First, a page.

What's Happening at Cedar Crest College
First-Ever Master of Science in Nursing Class Graduates from Cedar Crest
(Second from left) Wendy Robb, director of the Master of Science in Nursing program at Cedar Crest, with new graduates (from left) John Burkley, Karen Boutron and Eileen Fruchtl.
The inaugural class of Master of Science in Nursing students at Cedar Crest College met for the last time on August 18, during which they presented their individual, evidence-based practice projects to the academic community, family, friends, co-workers, employers, and more. The 19 graduates have completed degree requirements and are eligible to walk in the College’s commencement ceremony next May.
Wendy Robb, Ph.D., director of the Master of Science in Nursing program, said of this class: "At Cedar Crest, one of our primary goals is to prepare students to change the world—whether it’s in the workplace, in the community, or at home. The nursing department is very proud to graduate this capable and passionate class of nurses as they look to advance their careers into new areas of increasing responsibility, and we fully expect they will do great things."
The Master of Science in Nursing program at Cedar Crest was first offered in the fall of 2008. The program includes two separate tracks—nursing education and nursing administration. Graduate Eileen Fruchtl, who studied in the nursing education track, said the program has prepared her to pursue her career dream of becoming an academic nurse educator. Her final evidence-based project, "The Impact of Education and Reassurance on Symptoms After Mild Traumatic Brain Injury," explored the influence of education and support on recovery after a concussion.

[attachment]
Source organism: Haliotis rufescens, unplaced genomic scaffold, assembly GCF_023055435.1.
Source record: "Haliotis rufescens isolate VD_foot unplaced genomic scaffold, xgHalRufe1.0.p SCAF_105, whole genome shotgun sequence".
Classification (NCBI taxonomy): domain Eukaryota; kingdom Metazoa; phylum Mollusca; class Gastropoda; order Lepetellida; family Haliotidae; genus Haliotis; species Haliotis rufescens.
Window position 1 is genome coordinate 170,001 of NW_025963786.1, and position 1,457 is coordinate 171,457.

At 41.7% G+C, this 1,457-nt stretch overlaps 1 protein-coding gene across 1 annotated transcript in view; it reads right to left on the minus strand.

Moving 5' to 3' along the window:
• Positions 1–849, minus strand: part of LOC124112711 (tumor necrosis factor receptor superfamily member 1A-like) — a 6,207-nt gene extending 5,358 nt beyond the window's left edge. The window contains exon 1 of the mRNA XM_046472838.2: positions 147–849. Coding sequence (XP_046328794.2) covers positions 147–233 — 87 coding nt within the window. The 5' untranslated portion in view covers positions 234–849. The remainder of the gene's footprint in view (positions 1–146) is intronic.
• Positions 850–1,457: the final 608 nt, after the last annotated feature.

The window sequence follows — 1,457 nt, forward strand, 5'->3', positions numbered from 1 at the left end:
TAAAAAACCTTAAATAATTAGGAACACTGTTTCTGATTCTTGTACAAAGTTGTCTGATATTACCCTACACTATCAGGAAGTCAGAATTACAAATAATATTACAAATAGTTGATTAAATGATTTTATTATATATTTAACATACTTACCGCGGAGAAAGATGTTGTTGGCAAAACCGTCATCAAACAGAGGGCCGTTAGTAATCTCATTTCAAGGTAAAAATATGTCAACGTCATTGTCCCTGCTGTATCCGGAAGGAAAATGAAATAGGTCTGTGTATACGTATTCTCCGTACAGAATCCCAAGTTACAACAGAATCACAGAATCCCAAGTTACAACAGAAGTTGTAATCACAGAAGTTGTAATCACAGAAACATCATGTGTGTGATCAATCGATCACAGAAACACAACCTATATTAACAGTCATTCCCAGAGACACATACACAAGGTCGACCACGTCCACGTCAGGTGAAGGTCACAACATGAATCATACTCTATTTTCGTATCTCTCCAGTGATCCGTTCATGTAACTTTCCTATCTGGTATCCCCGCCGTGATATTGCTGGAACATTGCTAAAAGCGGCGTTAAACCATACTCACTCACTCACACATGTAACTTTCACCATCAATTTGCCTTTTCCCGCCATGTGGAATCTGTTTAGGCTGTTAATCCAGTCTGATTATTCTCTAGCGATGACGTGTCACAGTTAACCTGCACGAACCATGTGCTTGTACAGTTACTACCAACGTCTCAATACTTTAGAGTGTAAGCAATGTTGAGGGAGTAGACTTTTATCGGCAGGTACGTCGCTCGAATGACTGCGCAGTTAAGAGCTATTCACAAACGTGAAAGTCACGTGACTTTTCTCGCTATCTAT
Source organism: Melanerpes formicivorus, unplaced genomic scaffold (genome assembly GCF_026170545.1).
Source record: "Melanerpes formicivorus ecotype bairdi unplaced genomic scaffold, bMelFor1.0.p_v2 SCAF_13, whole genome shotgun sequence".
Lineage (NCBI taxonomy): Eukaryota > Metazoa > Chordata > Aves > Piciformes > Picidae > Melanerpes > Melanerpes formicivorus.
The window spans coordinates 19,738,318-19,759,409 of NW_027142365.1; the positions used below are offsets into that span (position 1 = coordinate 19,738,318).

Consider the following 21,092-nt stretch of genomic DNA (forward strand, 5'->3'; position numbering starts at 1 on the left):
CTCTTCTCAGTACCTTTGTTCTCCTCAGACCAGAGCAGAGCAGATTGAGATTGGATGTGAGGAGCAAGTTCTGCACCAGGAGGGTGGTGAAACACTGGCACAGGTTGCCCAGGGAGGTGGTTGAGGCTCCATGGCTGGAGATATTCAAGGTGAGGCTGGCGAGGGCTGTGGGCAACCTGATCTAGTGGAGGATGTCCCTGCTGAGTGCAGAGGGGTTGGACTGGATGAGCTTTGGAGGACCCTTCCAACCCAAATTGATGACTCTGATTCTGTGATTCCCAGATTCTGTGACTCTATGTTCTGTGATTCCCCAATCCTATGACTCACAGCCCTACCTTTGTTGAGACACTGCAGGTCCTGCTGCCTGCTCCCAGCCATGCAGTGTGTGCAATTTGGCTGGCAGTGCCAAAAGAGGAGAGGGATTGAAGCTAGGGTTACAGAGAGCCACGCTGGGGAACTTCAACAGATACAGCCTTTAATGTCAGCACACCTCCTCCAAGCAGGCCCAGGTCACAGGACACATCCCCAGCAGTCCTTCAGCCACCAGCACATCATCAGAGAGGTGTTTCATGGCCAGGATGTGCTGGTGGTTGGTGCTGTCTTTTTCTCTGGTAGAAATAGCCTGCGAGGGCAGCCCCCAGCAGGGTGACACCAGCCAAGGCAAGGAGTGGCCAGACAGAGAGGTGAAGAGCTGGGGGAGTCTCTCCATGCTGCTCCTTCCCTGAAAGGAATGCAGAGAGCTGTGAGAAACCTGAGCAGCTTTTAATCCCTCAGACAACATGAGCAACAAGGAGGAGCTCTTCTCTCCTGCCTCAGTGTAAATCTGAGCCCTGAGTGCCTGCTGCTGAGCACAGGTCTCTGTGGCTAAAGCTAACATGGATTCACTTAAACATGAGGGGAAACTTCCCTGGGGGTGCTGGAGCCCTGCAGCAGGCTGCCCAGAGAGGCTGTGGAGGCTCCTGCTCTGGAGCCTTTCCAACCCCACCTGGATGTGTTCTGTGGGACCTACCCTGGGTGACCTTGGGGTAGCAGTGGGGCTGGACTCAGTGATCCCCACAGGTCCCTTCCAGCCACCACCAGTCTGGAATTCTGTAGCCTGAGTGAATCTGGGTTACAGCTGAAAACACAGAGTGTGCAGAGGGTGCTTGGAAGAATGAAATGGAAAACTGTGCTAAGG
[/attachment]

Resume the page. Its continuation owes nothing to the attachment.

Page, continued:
"Courses such as Teaching/Learning Strategies provide foundational knowledge about learning theory, while courses such as Nurse Educator Practicum provide actual clinical experience in the role of a nurse educator. These courses are fundamental for preparing future nurse educators to become highly effective teachers in the current and future educational environment," she said. "Cedar Crest’s MSN program has inspired me to strive to meet my professional goals by encouraging confidence in my professional abilities."
John Burkley, another graduate of the nursing education track, said the Cedar Crest MSN program, which includes two, 84-hour practicum experiences, is challenging and rewarding. His final research project, "Levels of Nursing Education and Patient Outcomes: Is there a Link?" was a systematic review of findings from numerous research studies that investigate and form a positive correlation as to how levels of nursing education impact patient outcomes.
"I have always enjoyed my own nursing education and want to make a difference to nursing students by making learning an enjoyable yet insightful experience," he said. "With this MSN degree from Cedar Crest College, I know that I have the capabilities to reach this goal."
Some of the institutions where students participated in practicums included Reading Hospital and Medical Center; Good Shepherd Rehabilitation Hospital; Lehigh Valley Health Network; St. Luke’s Health Network; Northampton Community College; Penn State University (Lehigh Valley and Hazelton campuses); Robert Wood Johnson Hospital (NJ); Easton Hospital; and Cedar Crest College.